Ryanair and Easyjet passengers must wear face masks even after July 19

Passengers at Gatwick Airport wearing face masks Credit: PA

Ryanair and Easyjet passengers must continue to wear face masks on flights even after the law on wearing face masks in public places end on July 19.

Prime Minister Boris Johnson announced on Monday that face coverings will no longer be a legal requirement in the fourth and final stage to ease England's lockdown, despite scientists appearing less certain about the ending of face mask rules.

However, he said guidance will suggest people might choose to do so in “enclosed and crowded places”.

Social distancing will also end, all remaining businesses will be able to reopen (including nightclubs), there will be no limits on social gatherings and the goverment will no longer instruct people to work from home.

The final easing of coronavirus restrictions is expected on July 19, with the government confirming the date after a review of the latest data on July 12.

Despite the government's decision, Ryanair has said it will continue to make face masks mandatory on flights.

The airline said in a statement: "In order to protect the health of our customers and crew, the use of face masks will still be mandatory across all Ryanair flights, regardless of the departing/destination country.”

Asked about its plans from July 19, Easyjet also said it currently has no plans to drop its requirement for passengers to wear face masks.

It said: “At present there are no changes to easyJet’s onboard mask policy and we will continue to keep this under review.

Ryanair said passengers must continue to wear face masks on flights even after the law ends Credit: Niall Carson/PA

“We continue to be guided by our inhouse medical adviser and a number of key industry governing bodies that airlines follow including the WHO (World Health Organization), Icao (International Civil Aviation Organisation), Easa (European Union Aviation Safety Agency), the European Centre for Disease Prevention and Control (ECDC) and public health authorities across Europe, and at present their guidance around the wearing of masks onboard remains unchanged.”

Meanwhile, train industry body the Rail Delivery Group (RDG) said “wearing a mask helps protect others”, but said that the relaxation of the rules around their use indoors would apply to trains.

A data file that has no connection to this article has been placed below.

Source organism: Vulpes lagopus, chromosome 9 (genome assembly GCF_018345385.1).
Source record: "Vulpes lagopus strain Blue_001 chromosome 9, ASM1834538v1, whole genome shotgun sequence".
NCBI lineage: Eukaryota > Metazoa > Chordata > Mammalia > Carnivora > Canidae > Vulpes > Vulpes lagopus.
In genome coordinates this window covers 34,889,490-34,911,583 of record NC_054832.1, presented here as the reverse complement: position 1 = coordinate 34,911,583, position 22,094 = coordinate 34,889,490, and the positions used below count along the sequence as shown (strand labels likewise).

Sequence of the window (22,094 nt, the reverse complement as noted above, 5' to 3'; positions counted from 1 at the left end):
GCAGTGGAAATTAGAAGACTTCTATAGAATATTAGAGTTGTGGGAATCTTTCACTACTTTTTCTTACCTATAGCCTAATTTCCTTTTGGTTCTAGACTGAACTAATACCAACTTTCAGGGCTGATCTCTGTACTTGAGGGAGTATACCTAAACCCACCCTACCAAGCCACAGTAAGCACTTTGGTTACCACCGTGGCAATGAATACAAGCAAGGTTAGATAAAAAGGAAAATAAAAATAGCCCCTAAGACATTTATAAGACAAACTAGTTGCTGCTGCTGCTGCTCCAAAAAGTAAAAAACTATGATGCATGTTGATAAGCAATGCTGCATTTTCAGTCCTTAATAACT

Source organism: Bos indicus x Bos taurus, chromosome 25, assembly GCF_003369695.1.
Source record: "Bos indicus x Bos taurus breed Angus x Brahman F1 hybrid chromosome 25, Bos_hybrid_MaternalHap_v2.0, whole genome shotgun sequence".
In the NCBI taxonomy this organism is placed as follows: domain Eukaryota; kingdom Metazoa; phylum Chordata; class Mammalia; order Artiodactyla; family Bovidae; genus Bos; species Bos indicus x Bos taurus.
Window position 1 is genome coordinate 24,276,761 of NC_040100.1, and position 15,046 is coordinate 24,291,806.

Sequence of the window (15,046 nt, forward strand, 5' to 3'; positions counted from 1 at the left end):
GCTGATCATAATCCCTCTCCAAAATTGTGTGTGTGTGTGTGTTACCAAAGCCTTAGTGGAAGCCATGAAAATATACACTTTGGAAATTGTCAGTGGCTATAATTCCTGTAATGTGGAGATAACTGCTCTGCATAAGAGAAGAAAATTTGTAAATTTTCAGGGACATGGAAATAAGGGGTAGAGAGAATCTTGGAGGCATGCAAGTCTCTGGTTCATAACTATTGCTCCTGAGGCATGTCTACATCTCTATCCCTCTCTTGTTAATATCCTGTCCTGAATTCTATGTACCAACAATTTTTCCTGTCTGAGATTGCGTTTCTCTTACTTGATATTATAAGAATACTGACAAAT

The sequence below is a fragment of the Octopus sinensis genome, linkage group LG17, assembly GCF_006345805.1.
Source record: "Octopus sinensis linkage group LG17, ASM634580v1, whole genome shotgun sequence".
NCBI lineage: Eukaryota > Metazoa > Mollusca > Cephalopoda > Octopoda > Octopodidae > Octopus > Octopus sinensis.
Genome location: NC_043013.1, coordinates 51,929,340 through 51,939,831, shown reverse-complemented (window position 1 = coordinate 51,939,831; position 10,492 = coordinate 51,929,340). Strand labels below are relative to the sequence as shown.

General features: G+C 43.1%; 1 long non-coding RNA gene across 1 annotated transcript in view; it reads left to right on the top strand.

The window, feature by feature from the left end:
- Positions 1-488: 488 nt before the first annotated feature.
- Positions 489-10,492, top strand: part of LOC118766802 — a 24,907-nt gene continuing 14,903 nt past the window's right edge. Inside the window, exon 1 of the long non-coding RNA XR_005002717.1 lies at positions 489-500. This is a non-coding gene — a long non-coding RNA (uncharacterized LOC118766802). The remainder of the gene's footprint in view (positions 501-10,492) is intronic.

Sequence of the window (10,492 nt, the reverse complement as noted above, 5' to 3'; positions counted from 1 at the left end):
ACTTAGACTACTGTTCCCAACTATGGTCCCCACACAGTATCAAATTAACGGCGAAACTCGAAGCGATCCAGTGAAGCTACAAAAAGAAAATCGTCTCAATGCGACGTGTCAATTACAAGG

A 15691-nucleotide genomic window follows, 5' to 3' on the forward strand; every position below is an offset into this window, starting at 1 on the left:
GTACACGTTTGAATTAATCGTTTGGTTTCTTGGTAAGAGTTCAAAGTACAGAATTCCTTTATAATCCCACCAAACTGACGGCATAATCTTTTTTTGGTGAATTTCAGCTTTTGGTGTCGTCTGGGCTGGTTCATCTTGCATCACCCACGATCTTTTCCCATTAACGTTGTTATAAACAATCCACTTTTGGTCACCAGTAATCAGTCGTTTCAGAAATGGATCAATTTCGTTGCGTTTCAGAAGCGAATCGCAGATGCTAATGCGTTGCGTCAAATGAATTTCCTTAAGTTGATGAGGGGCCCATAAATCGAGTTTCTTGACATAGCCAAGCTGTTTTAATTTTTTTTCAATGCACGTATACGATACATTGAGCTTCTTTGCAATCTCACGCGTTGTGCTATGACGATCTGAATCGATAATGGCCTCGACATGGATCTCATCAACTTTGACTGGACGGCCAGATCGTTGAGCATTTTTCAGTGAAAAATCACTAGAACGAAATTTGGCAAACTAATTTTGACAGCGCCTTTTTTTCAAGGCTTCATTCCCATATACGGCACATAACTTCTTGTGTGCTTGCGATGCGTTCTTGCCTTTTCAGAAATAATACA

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It has however have pledged to “support” passengers who continue wearing face coverings if they become voluntary.

A spokesperson for the industry body said travelling by train is "low risk and carriages are well-ventilated" and so, trains should be "treated consistently with other indoor settings".

Trade union Unite, which represents tens of thousands of public transport workers, had previously called for face coverings to remain mandatory on public transport.

Robert Jenrick says he will be putting his mask to one side after 'freedom day' Credit: PA

Communities Secretary Robert Jenrick suggested on Sunday that he would be ditching his face mask after July 19 Freedom Day.

Asked on Sky News’ Trevor Phillips On Sunday programme whether he would "get rid" of his mask, the Cabinet minister replied: “I will. I don’t particularly want to wear a mask. I don’t think a lot of people enjoy doing it.”

The success of the vaccine programme means the government can “move to a much more permissive regime”, he said.

Keep Covid measures in England after July 19 due to rise in cases, leading doctors urge Credit: PA

He added: “I think we are now reaching a different phase in the virus. We are not going to put the Covid-19 virus behind us forever, we’re going to have to learn to live with it."

But leading doctors from the British Medical Association had been urging the government to keep some measures in place after July 19, including the requirement for face masks in enclosed public areas such as public transport and shops.

Dr Chaand Nagpaul, BMA council chair, said keeping some protective measures in place was “crucial” to stop spiralling case numbers having a “devastating impact” on people’s health, the NHS, the economy and education.